Why do you do it like that?

Nepochopitelná lidská mysl, zajímavé a srandovní fotky

People often do things in a strange way. From small things, such as putting tea in a cup before the milk or having a beard that catches and displays what they have eaten that week all the way up to coaches who believe shouting instructions at athletes is helpful when they are trying to perform complex sporting tasks, there are many examples of odd behaviour that lead to less than stellar outcomes.

When you ask “Why do you do it like that?” the answer is invariably “I dunno, I’ve always done it that way…….” If you suggest a different, possibly more common sense way you often encounter a high degree of resistance.

Paul Clarke (@matchfitireland – well worth a follow on Twitter) posted a great video questioning current working practices. Change “working” to “coaching” and there is certainly food for thought.

This immediately made me think of an interview with Paul DePodesta of Moneyball fame. In this excellent article, Revisiting Moneyball, DePodesta explains how the Oakland A’s had a very limited budget in comparison to other teams and so were forced to take a step back from Baseball and re-examine the ideas, concepts and clichés that had developed over the years. They found many were no longer relevant to the modern game and so set out to exploit the opportunities that a fresh look at scouting and analysis would afford them.

Of particular interest in the article is the question regarding the authors and books which shaped DePodesta’s thinking. He cites Thomas Kuhn’s Structures of Scientific Revolutions and Peter Drucker’s work as the inspiration for Moneyball.

The thing that struck me about the book was how paradigms change and what needs to change for progress. I also read Peter Drucker—his interesting management-efficiency stuff. I remember Drucker talking about the value question. Very simply put: If we weren’t already doing it this way, is this the way we would start? Jim looked at everything that way. I remember talking to him about the DMV, and him explaining if we weren’t already doing it this way, do you think this is the way we would do it? So he got me thinking that way.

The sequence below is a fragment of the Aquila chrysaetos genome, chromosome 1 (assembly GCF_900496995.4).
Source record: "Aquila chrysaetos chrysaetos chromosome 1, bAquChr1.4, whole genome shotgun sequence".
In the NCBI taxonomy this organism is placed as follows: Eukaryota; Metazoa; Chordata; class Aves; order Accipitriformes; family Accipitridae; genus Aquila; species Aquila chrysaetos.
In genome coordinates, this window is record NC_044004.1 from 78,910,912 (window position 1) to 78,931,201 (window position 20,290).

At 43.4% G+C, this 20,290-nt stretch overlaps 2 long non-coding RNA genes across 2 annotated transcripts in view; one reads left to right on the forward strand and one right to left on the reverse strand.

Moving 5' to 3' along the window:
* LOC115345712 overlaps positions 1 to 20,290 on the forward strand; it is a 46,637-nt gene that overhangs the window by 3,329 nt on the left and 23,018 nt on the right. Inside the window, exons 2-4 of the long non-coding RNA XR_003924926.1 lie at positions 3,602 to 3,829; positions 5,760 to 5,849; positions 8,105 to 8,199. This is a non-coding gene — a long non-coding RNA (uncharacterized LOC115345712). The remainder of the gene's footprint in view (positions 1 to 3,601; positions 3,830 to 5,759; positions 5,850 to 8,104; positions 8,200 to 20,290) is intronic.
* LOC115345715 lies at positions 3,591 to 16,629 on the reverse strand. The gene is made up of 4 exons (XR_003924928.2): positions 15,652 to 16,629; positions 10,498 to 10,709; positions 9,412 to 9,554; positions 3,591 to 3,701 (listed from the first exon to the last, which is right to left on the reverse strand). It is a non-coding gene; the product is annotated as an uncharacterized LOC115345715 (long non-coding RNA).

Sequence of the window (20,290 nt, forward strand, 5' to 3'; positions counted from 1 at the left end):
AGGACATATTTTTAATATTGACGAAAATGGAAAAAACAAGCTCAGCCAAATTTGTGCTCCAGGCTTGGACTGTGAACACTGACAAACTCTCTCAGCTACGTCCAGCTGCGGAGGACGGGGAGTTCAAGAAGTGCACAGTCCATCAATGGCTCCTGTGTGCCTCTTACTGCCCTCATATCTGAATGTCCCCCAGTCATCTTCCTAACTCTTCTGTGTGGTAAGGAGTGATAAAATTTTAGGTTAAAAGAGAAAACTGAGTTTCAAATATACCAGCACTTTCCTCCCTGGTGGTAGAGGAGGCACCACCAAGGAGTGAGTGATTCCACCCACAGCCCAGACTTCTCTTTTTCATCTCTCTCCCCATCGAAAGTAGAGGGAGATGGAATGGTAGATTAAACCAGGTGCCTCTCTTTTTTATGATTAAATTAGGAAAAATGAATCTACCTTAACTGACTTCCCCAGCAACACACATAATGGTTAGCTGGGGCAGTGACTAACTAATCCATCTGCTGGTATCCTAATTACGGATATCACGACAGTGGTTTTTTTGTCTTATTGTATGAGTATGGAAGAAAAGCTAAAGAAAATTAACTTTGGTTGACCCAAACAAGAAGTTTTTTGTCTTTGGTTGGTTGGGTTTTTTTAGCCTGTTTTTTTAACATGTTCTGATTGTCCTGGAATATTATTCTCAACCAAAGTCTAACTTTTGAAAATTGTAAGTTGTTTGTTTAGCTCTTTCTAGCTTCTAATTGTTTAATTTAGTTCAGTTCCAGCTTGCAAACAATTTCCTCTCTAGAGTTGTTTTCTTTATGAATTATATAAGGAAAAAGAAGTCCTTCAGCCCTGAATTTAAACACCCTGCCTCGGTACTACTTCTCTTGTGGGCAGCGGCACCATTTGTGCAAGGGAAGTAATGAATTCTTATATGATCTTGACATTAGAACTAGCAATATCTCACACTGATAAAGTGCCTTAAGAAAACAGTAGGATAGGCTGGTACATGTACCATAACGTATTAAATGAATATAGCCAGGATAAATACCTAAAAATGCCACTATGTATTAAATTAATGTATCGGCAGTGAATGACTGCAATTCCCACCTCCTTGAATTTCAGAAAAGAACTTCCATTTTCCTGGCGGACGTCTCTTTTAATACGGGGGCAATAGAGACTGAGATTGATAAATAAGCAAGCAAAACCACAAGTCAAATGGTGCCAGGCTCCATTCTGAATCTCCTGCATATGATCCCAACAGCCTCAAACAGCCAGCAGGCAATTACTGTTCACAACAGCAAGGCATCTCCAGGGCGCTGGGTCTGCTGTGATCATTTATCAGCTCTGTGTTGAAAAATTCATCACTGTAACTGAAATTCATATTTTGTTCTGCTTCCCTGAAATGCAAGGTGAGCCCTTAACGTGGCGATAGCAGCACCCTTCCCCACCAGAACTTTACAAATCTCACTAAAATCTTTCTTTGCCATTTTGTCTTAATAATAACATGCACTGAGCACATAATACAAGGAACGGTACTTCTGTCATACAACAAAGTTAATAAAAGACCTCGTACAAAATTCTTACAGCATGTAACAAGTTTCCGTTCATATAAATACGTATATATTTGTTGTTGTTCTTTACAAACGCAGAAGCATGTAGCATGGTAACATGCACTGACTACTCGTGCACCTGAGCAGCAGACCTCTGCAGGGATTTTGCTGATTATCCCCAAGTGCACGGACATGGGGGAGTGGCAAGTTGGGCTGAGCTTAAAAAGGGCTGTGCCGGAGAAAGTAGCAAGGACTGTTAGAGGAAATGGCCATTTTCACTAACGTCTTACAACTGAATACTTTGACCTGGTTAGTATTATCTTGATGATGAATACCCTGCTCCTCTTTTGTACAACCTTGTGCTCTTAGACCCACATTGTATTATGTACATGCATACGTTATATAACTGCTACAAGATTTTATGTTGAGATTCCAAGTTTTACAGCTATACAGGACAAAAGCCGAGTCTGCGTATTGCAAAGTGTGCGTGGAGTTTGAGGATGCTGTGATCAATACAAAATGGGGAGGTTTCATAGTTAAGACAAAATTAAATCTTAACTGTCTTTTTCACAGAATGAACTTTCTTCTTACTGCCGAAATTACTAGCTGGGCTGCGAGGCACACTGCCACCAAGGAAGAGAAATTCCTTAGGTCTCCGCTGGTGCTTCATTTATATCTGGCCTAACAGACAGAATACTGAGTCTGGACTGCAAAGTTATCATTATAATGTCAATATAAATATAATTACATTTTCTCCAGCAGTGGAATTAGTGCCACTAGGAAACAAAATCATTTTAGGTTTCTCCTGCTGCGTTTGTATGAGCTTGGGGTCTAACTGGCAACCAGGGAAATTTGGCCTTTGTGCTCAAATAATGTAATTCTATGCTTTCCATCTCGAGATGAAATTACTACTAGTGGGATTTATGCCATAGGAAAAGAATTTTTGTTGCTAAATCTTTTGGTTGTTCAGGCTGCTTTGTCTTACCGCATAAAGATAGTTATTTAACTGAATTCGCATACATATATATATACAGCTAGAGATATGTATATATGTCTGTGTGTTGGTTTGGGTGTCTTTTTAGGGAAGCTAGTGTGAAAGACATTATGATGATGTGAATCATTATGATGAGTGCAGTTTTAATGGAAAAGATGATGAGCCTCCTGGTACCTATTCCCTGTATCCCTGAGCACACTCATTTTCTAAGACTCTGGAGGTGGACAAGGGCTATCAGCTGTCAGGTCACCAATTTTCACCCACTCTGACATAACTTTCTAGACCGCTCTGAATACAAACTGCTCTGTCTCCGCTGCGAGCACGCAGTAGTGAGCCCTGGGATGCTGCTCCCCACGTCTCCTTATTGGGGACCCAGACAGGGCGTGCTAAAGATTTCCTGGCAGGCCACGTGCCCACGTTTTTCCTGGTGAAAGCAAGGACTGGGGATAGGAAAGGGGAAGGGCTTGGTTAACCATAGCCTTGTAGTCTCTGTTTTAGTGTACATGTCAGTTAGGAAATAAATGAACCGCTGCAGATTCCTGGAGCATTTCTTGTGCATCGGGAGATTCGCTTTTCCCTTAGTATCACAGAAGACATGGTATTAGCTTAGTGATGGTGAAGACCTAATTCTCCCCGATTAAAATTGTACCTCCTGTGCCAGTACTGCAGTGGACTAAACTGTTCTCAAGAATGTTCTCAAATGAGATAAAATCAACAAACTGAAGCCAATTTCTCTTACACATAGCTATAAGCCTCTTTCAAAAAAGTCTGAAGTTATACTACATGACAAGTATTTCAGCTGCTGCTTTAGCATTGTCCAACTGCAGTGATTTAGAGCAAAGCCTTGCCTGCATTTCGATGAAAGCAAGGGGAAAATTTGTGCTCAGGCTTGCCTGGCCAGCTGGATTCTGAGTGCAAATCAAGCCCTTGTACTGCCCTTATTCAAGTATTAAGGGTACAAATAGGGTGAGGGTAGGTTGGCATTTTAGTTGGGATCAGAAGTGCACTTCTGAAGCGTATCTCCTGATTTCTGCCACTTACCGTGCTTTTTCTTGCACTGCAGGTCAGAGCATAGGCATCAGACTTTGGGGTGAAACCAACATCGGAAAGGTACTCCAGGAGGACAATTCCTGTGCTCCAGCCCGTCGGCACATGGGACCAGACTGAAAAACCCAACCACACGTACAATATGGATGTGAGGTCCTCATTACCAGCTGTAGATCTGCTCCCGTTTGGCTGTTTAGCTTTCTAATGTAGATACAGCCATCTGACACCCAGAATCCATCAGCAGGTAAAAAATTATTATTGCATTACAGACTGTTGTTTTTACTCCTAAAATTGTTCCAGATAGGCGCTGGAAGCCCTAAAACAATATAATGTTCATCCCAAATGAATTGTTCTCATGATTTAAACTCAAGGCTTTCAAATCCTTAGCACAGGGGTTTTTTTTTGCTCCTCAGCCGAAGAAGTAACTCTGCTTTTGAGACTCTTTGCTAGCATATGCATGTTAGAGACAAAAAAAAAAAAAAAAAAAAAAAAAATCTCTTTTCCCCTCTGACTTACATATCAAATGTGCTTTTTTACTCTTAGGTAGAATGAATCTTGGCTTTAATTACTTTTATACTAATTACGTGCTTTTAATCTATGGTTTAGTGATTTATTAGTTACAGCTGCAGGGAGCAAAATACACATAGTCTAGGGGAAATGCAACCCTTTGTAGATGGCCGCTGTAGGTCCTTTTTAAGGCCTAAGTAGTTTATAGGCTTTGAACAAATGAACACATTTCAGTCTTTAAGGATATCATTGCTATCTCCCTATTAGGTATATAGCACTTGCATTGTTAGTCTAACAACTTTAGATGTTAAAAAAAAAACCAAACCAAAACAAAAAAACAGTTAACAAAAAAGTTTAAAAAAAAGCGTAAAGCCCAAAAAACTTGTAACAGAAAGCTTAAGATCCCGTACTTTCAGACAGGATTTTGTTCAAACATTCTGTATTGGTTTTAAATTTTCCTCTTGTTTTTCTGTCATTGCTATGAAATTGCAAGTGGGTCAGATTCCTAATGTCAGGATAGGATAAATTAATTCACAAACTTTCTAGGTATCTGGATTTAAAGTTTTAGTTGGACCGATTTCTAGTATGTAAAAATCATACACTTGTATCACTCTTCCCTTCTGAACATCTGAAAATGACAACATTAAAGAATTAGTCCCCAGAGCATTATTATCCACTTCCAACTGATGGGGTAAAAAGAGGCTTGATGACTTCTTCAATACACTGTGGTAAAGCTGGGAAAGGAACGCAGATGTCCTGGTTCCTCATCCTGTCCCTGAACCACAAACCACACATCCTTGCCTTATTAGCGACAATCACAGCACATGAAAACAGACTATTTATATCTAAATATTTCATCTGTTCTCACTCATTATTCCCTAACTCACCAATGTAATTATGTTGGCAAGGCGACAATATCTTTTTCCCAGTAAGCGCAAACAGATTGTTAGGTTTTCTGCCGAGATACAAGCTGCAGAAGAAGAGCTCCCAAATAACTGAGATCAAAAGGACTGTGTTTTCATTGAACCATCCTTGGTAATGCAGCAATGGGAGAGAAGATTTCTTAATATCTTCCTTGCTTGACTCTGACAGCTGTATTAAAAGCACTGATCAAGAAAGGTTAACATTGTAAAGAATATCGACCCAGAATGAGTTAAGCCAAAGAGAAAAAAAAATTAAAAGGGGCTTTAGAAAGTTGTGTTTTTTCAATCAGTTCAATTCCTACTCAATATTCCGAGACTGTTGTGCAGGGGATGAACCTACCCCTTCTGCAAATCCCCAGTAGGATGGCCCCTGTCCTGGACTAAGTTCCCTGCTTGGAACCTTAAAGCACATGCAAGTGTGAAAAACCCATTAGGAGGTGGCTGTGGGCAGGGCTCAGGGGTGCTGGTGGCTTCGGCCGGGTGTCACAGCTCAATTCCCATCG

When you apply the “If we weren’t already doing it this way, is this the way we would start?” question to any number of situations you start to realise how badly most aspects of our lives run.

The schizophrenic structure of many sport’s seasons which jump around from league to cup to international to cup and back again with league games in between. The volume of games that are played in close proximity which place huge stresses on athletes ability to recover properly. Grouping children together in sport because they are in the same academic year group regardless of the fact that biologically they can be as much as 18 months different.

Speaking of the English academic system this is a great example of a multitude of anachronisms that we continue to follow despite the total lack of relevance to modern life. The reason the year begins in September and finishes in July with 6 weeks Summer holiday was so that children could help to harvest crops. This may have made sense in 1713 but much less so in 2013. A-Levels were designed in the 1950’s when reading books was a major past time of children but shocks the youth of today when they are presented with a reading list of 25 books. The list goes on but Sir Ken Robinson does a great job of explaining this and further diving into the idea of changing paradigms.

Coaching, as it is a form of teaching, is very much in the same boat. Many behaviours of coaches such as explicit instruction, over reliance on drills which are not representative of the game and acting as a dictator have been shown to be ineffective yet continue to be the norm.

It is a vicious circle as the longer the history, the higher the likelihood it is irrelevant in today’s society but the more resistant people will be to changing it.

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If an equal amount of effort were placed into finding and implementing a more relevant way rather than resisting change then I feel sure we would be a far more productive and happy society.

My challenge to you then, at the end of this article, is to ask yourself “If we weren’t already doing it this way, is this the way we would start?” of one aspect of your coaching or working life and commit to finding a better way and implementing it
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